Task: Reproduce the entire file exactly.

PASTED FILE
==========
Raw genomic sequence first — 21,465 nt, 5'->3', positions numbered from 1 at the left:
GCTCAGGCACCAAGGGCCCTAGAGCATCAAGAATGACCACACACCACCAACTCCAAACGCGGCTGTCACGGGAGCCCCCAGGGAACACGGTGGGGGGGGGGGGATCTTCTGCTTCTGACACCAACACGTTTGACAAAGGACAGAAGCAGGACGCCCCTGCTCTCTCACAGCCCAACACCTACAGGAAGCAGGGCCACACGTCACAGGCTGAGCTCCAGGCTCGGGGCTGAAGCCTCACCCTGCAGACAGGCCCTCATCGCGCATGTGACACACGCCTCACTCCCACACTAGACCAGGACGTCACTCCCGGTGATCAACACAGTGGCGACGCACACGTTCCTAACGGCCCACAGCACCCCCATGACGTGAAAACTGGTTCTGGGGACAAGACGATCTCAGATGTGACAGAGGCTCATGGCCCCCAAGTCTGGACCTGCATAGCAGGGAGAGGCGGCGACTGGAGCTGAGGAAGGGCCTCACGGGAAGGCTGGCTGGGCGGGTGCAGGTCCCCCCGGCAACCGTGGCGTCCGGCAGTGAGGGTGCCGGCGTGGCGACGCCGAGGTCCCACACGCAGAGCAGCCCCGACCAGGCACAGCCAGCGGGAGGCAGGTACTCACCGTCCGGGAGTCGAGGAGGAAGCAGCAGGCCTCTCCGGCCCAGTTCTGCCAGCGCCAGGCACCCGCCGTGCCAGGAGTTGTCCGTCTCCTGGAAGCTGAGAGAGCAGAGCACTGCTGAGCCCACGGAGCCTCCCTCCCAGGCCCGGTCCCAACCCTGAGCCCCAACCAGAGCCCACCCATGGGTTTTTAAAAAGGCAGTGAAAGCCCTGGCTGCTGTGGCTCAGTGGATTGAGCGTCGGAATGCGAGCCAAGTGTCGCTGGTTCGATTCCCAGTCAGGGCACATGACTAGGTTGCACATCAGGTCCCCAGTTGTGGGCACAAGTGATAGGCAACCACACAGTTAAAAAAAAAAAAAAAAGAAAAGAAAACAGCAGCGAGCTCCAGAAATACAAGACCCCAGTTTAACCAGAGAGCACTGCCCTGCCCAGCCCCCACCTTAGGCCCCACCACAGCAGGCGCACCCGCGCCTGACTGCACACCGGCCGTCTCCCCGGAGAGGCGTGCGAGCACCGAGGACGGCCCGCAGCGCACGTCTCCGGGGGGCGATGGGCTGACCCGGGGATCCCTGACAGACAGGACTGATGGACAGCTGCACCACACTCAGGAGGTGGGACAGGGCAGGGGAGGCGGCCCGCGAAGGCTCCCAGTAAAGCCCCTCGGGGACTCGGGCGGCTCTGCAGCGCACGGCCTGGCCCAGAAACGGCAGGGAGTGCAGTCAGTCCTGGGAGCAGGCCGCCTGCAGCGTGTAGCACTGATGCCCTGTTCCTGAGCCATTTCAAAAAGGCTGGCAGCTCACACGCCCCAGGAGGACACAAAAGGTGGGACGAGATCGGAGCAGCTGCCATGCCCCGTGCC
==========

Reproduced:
Raw genomic sequence first — 21,465 nt, 5'->3', positions numbered from 1 at the left:
GCTCAGGCACCAAGGGCCCTAGAGCATCAAGAATGACCACACACCACCAACTCCAAACGCGGCTGTCACGGGAGCCCCCAGGGAACACGGTGGGGGGGGGGGGATCTTCTGCTTCTGACACCAACACGTTTGACAAAGGACAGAAGCAGGACGCCCCTGCTCTCTCACAGCCCAACACCTACAGGAAGCAGGGCCACACGTCACAGGCTGAGCTCCAGGCTCGGGGCTGAAGCCTCACCCTGCAGACAGGCCCTCATCGCGCATGTGACACACGCCTCACTCCCACACTAGACCAGGACGTCACTCCCGGTGATCAACACAGTGGCGACGCACACGTTCCTAACGGCCCACAGCACCCCCATGACGTGAAAACTGGTTCTGGGGACAAGACGATCTCAGATGTGACAGAGGCTCATGGCCCCCAAGTCTGGACCTGCATAGCAGGGAGAGGCGGCGACTGGAGCTGAGGAAGGGCCTCACGGGAAGGCTGGCTGGGCGGGTGCAGGTCCCCCCGGCAACCGTGGCGTCCGGCAGTGAGGGTGCCGGCGTGGCGACGCCGAGGTCCCACACGCAGAGCAGCCCCGACCAGGCACAGCCAGCGGGAGGCAGGTACTCACCGTCCGGGAGTCGAGGAGGAAGCAGCAGGCCTCTCCGGCCCAGTTCTGCCAGCGCCAGGCACCCGCCGTGCCAGGAGTTGTCCGTCTCCTGGAAGCTGAGAGAGCAGAGCACTGCTGAGCCCACGGAGCCTCCCTCCCAGGCCCGGTCCCAACCCTGAGCCCCAACCAGAGCCCACCCATGGGTTTTTAAAAAGGCAGTGAAAGCCCTGGCTGCTGTGGCTCAGTGGATTGAGCGTCGGAATGCGAGCCAAGTGTCGCTGGTTCGATTCCCAGTCAGGGCACATGACTAGGTTGCACATCAGGTCCCCAGTTGTGGGCACAAGTGATAGGCAACCACACAGTTAAAAAAAAAAAAAAAAGAAAAGAAAACAGCAGCGAGCTCCAGAAATACAAGACCCCAGTTTAACCAGAGAGCACTGCCCTGCCCAGCCCCCACCTTAGGCCCCACCACAGCAGGCGCACCCGCGCCTGACTGCACACCGGCCGTCTCCCCGGAGAGGCGTGCGAGCACCGAGGACGGCCCGCAGCGCACGTCTCCGGGGGGCGATGGGCTGACCCGGGGATCCCTGACAGACAGGACTGATGGACAGCTGCACCACACTCAGGAGGTGGGACAGGGCAGGGGAGGCGGCCCGCGAAGGCTCCCAGTAAAGCCCCTCGGGGACTCGGGCGGCTCTGCAGCGCACGGCCTGGCCCAGAAACGGCAGGGAGTGCAGTCAGTCCTGGGAGCAGGCCGCCTGCAGCGTGTAGCACTGATGCCCTGTTCCTGAGCCATTTCAAAAAGGCTGGCAGCTCACACGCCCCAGGAGGACACAAAAGGTGGGACGAGATCGGAGCAGCTGCCATGCCCCGTGCC